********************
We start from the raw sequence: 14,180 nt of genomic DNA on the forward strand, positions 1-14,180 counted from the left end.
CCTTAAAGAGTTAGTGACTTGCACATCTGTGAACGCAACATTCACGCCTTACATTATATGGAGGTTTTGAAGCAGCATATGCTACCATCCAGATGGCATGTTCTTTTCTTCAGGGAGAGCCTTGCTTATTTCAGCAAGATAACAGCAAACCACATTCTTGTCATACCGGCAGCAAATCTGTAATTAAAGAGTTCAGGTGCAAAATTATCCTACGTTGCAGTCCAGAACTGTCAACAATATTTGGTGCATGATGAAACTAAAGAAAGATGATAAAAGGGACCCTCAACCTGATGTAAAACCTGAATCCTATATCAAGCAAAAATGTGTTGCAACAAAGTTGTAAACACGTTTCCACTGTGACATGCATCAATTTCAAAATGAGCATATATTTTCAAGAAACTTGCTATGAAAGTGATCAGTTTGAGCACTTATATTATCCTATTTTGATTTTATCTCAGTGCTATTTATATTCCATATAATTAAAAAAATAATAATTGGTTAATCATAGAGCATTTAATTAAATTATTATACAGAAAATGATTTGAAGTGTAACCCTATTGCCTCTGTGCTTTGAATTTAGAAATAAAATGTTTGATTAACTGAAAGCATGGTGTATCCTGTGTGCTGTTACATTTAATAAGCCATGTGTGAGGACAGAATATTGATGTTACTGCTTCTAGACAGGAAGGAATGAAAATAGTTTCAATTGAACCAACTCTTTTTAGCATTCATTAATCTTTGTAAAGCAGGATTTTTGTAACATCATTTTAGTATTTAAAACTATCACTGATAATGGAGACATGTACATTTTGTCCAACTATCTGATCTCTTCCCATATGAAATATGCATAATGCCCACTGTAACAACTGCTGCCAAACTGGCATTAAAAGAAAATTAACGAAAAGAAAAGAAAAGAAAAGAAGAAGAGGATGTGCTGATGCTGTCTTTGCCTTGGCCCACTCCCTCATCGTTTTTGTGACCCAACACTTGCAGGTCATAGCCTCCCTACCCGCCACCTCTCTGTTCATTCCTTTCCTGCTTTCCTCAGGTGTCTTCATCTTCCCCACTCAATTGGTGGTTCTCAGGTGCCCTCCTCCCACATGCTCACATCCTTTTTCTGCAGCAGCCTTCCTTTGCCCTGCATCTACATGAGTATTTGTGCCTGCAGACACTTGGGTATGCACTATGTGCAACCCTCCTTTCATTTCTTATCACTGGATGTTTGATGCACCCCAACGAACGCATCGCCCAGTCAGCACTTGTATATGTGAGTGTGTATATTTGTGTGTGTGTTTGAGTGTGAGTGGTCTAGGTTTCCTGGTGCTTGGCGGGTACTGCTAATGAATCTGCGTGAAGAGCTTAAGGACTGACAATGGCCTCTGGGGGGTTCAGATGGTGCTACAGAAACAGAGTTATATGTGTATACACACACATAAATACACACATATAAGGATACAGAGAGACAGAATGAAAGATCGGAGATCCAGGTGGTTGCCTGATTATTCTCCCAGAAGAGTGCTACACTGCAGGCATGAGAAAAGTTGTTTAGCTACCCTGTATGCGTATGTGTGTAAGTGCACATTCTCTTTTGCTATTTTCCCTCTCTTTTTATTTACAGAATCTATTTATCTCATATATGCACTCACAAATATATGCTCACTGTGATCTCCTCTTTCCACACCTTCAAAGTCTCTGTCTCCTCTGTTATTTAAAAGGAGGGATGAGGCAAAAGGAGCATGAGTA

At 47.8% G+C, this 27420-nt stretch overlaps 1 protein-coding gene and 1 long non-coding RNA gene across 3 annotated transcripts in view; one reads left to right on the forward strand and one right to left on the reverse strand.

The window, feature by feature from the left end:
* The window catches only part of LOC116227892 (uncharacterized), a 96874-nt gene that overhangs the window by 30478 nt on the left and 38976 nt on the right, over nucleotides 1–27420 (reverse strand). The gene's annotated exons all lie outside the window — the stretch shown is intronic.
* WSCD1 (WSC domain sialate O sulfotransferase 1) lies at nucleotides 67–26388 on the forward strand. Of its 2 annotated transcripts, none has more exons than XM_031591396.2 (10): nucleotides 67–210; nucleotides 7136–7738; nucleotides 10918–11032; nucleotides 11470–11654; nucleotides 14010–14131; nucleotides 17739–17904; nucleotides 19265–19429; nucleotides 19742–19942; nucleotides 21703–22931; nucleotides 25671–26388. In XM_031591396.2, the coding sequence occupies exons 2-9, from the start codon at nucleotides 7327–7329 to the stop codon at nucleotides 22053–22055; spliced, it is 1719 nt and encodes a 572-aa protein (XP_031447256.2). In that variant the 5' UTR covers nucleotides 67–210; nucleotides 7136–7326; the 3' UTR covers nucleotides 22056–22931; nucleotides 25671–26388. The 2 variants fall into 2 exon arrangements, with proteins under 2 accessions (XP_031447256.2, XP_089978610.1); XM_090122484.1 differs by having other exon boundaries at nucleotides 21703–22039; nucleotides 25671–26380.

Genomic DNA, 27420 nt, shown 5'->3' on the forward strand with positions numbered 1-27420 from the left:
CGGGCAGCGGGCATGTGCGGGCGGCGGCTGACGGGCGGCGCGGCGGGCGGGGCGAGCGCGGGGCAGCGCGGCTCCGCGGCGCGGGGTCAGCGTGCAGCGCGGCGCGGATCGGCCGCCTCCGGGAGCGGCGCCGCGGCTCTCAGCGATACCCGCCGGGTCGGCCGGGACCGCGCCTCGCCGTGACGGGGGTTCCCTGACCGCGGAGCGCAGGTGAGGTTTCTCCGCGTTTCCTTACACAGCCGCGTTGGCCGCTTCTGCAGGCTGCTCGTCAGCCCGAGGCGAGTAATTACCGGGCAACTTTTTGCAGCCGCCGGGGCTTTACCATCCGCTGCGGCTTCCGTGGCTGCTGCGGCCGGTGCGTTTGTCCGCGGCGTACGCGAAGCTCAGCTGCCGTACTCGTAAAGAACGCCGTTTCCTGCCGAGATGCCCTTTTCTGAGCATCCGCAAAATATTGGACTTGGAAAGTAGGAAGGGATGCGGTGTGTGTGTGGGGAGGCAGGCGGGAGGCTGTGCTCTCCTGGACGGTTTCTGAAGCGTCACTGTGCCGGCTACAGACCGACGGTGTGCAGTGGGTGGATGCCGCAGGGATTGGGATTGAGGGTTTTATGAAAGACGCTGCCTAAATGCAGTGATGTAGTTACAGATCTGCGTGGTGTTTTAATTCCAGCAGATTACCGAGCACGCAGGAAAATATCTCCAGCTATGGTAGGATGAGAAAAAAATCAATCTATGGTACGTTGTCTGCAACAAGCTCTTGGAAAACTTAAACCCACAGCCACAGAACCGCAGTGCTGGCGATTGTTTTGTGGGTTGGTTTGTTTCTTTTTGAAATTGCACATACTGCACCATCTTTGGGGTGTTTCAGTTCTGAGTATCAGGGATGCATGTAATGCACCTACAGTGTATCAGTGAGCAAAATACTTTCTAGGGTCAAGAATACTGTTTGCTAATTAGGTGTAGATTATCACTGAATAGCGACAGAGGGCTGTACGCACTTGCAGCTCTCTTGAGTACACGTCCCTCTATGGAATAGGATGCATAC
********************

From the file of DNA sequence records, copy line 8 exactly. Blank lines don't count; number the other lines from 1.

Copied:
CGGGCAGCGGGCATGTGCGGGCGGCGGCTGACGGGCGGCGCGGCGGGCGGGGCGAGCGCGGGGCAGCGCGGCTCCGCGGCGCGGGGTCAGCGTGCAGCGCGGCGCGGATCGGCCGCCTCCGGGAGCGGCGCCGCGGCTCTCAGCGATACCCGCCGGGTCGGCCGGGACCGCGCCTCGCCGTGACGGGGGTTCCCTGACCGCGGAGCGCAGGTGAGGTTTCTCCGCGTTTCCTTACACAGCCGCGTTGGCCGCTTCTGCAGGCTGCTCGTCAGCCCGAGGCGAGTAATTACCGGGCAACTTTTTGCAGCCGCCGGGGCTTTACCATCCGCTGCGGCTTCCGTGGCTGCTGCGGCCGGTGCGTTTGTCCGCGGCGTACGCGAAGCTCAGCTGCCGTACTCGTAAAGAACGCCGTTTCCTGCCGAGATGCCCTTTTCTGAGCATCCGCAAAATATTGGACTTGGAAAGTAGGAAGGGATGCGGTGTGTGTGTGGGGAGGCAGGCGGGAGGCTGTGCTCTCCTGGACGGTTTCTGAAGCGTCACTGTGCCGGCTACAGACCGACGGTGTGCAGTGGGTGGATGCCGCAGGGATTGGGATTGAGGGTTTTATGAAAGACGCTGCCTAAATGCAGTGATGTAGTTACAGATCTGCGTGGTGTTTTAATTCCAGCAGATTACCGAGCACGCAGGAAAATATCTCCAGCTATGGTAGGATGAGAAAAAAATCAATCTATGGTACGTTGTCTGCAACAAGCTCTTGGAAAACTTAAACCCACAGCCACAGAACCGCAGTGCTGGCGATTGTTTTGTGGGTTGGTTTGTTTCTTTTTGAAATTGCACATACTGCACCATCTTTGGGGTGTTTCAGTTCTGAGTATCAGGGATGCATGTAATGCACCTACAGTGTATCAGTGAGCAAAATACTTTCTAGGGTCAAGAATACTGTTTGCTAATTAGGTGTAGATTATCACTGAATAGCGACAGAGGGCTGTACGCACTTGCAGCTCTCTTGAGTACACGTCCCTCTATGGAATAGGATGCATAC